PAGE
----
Madison, WI – Wisconsin center Ethan Happ is the definition of a one-level scorer who does nearly all of his work deep in the paint. That’s nothing opposing defenses do not know. But it’s also something opposing defenses can rarely stop, and that was the case on Monday night when Happ scored 20 points in leading the Badgers to a hard-earned 69-64 Big Ten victory over Rutgers at the Kohl Center in Madison, Wisconsin.
“Most of the game, they played me one-on-one with hard digs at me,” said Happ. “That’s something I enjoy playing against instead of having to face a hard double-team.” A 6-10 fifth-year senior, Happ was his usual efficient self making 10 of 17 shots. Happ may be a one-level scorer, but he has great range to his overall game and led the Badgers in rebounding, assists and blocked shots entering the game. He was his typical stat-stuffing self against Rutgers leading Wisconsin with four rebounds and three assists in a low-possession game. “Happ is a problem,” said Rutgers Coach Steve Pickiell. “He makes a lot of things happen for them. He took over when he had to.”
As the popularity of floor-stretching bigs increases in basketball, Happ’s game recalls a time when centers mostly played in the low and mid posts and scored with their backs to the basket. But while Happ lacks the face-up game and jump shot to step out onto the court, he compensates with ball-handling and passing abilities that most bigs can only wish were part of their skill sets. Happ likes to receive the ball in the mid-post area and go to work. With the strength to bully weaker defenders and the dribbling prowess to negotiate around slower defenders, Happ drives the ball to the rim and uses both hands to score. He was especially feeling his left hand against Rutgers and used it repeatedly with success. Because Happ utilizes different release points, shot blockers often find themselves swatting at air in attempting to block Happ’s shots at the rim.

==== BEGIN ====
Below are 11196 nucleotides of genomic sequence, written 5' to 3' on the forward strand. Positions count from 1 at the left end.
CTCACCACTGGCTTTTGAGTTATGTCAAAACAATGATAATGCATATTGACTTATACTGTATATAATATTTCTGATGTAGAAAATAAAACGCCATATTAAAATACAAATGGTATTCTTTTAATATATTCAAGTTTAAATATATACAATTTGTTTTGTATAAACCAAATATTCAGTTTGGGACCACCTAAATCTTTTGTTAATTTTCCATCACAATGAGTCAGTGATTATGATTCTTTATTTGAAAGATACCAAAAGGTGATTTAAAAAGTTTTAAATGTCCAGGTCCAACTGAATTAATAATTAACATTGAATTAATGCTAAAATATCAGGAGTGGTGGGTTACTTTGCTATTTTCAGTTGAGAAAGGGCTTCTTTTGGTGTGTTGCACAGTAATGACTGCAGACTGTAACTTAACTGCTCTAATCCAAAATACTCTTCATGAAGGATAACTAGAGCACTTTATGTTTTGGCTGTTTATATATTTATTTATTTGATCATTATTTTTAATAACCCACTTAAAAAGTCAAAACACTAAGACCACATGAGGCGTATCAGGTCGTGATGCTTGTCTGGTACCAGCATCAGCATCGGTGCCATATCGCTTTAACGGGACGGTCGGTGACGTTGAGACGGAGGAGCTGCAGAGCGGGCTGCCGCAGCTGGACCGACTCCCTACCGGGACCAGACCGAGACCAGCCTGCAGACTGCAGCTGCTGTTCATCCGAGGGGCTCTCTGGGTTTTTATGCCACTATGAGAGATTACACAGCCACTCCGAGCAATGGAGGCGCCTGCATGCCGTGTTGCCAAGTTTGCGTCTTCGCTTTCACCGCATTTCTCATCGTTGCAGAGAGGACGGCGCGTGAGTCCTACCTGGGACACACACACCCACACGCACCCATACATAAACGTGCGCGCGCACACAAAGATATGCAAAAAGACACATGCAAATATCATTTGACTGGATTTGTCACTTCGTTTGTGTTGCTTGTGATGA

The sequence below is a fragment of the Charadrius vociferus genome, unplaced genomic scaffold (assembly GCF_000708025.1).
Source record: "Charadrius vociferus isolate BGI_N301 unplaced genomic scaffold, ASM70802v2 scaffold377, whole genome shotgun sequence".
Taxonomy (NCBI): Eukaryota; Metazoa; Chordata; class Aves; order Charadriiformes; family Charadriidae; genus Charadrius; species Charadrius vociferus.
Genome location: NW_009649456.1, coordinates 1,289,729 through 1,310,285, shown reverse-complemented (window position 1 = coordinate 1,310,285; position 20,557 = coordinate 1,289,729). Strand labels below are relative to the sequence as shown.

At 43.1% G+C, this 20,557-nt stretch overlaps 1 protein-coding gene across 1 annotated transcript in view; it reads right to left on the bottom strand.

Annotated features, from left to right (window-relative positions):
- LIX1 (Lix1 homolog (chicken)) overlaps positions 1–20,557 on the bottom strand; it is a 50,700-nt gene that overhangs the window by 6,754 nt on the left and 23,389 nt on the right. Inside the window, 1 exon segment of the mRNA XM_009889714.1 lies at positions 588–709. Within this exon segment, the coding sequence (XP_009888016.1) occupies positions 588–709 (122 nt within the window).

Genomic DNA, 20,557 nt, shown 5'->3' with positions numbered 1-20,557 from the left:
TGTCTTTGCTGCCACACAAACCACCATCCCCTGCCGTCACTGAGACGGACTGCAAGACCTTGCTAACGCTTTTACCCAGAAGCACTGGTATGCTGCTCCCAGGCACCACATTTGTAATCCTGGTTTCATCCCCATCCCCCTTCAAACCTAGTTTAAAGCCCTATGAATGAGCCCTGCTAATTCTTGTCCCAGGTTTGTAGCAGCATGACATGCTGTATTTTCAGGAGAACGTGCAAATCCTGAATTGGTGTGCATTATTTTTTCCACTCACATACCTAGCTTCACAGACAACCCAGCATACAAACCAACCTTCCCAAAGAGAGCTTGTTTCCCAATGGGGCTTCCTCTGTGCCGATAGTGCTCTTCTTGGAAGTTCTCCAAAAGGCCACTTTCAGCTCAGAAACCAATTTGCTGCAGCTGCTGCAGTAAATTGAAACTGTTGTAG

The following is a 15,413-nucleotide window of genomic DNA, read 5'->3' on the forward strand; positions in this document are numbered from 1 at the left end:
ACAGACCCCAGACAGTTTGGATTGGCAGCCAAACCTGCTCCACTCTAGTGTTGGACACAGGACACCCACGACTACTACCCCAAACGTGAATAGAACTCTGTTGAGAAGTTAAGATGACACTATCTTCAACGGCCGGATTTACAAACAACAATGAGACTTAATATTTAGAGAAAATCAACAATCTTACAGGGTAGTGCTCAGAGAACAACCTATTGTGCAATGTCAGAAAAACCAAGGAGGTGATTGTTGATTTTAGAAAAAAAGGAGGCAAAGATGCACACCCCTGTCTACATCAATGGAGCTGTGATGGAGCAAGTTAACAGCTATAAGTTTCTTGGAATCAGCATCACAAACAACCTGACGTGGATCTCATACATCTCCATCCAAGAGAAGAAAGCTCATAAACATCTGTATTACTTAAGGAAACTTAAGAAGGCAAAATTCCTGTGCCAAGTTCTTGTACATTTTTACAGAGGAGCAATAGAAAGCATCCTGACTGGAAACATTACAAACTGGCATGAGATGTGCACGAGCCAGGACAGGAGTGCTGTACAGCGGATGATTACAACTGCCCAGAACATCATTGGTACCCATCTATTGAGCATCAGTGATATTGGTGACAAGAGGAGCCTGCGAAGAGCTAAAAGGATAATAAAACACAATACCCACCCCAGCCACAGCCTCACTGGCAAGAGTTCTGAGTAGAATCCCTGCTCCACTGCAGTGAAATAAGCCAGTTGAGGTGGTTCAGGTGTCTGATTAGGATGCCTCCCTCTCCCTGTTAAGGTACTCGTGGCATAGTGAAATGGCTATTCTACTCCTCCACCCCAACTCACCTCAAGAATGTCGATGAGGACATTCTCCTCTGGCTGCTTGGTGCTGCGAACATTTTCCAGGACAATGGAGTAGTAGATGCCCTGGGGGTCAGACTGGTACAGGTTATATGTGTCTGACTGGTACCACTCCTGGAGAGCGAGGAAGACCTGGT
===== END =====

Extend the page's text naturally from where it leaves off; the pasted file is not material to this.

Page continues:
Wisconsin entered the game leading the Big Ten in team three-point field goal shooting at 42 percent. With three and sometimes four teammates capable of knocking down shots from distance on the court with Happ, opposing coaches have a difficult decision to make to either guard Happ with one player or send a secondary defender at him with the hope of forcing him to pass. Pickiell elected to guard Happ with one defender all night. Doubling Happ does come with its own risks. With a high hoops IQ, vision to see the whole court and length to pass over shorter defenders, Happ can foil even the best planned defensive schemes. Happ found teammate Nate Reuvers with a skip pass out of a post-up at the 18:05 mark of the second half that Reuvers converted into a three-point shot to give the Badgers their first lead of the game at 35-33. It was a lead Wisconsin would never relinquish.
Even though Happ sparkled last season as a junior leading Wisconsin in scoring, rebounding and assists on his way to earning first team all-Big Ten honors, Wisconsin limped to losing overall and conference records and saw its streak of 20 straight NCAA tournament appearances snapped. Injuries hit the Badgers hard last year and played into their losing record. Guards D’Mitrik Trice and Koby King suffered right foot and left kneecap injuries, respectively, that ended their seasons in December. Guard Brad Davison played through the finish line, but he had to manage eight separations to his left shoulder and had surgery in March to repair the shoulder.